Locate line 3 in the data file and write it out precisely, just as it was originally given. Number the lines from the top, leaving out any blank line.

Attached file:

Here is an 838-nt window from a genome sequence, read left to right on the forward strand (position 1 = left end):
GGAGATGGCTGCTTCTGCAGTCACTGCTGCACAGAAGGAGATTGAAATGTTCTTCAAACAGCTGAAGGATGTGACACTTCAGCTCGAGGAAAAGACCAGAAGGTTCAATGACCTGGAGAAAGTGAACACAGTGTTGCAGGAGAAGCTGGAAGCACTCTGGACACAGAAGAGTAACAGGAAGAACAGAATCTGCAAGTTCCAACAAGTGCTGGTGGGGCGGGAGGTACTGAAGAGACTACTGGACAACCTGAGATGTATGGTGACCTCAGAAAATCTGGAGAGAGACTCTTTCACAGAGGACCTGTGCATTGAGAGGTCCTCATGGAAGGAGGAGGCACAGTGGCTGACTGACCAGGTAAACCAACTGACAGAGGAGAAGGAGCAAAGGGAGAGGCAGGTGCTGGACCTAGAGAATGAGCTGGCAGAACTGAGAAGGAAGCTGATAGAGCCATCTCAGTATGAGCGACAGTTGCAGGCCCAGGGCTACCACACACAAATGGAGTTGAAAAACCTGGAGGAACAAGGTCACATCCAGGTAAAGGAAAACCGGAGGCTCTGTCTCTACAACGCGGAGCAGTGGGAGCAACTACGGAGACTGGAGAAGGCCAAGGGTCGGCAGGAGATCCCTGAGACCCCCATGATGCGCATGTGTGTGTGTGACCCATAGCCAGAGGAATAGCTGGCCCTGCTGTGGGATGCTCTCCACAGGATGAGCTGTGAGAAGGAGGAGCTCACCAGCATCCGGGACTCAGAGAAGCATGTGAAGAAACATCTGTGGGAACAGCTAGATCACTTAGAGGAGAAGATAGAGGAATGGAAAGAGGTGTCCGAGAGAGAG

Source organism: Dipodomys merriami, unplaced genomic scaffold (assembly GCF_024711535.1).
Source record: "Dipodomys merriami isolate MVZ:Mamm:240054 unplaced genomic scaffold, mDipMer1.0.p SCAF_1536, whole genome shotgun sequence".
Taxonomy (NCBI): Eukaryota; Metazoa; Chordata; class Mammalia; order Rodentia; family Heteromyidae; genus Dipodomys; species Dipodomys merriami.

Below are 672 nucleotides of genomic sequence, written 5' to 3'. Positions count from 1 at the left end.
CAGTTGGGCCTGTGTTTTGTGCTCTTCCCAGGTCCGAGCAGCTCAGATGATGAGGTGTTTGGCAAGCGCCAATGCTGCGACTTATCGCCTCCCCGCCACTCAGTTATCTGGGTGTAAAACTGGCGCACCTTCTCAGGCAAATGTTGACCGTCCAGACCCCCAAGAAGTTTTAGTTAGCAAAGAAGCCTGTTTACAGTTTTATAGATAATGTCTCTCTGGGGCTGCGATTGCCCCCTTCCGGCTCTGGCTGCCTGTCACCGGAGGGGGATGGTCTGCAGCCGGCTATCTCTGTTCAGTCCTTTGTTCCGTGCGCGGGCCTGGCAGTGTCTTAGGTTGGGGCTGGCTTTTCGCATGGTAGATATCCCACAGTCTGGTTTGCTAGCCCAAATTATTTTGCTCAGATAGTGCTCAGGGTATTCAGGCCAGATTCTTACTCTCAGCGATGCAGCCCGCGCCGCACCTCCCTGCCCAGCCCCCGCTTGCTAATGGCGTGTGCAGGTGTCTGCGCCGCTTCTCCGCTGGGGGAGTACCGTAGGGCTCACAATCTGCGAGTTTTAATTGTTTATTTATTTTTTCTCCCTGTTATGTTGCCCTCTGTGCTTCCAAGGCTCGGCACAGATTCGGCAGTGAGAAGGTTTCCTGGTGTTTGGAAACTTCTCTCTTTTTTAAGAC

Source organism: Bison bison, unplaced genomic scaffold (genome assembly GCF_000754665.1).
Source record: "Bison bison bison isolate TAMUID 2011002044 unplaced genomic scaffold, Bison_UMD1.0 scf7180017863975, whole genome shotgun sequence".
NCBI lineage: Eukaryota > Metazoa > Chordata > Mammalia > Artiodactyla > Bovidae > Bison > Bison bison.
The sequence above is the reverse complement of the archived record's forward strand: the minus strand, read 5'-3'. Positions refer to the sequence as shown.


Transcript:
Source organism: Dipodomys merriami, unplaced genomic scaffold (assembly GCF_024711535.1).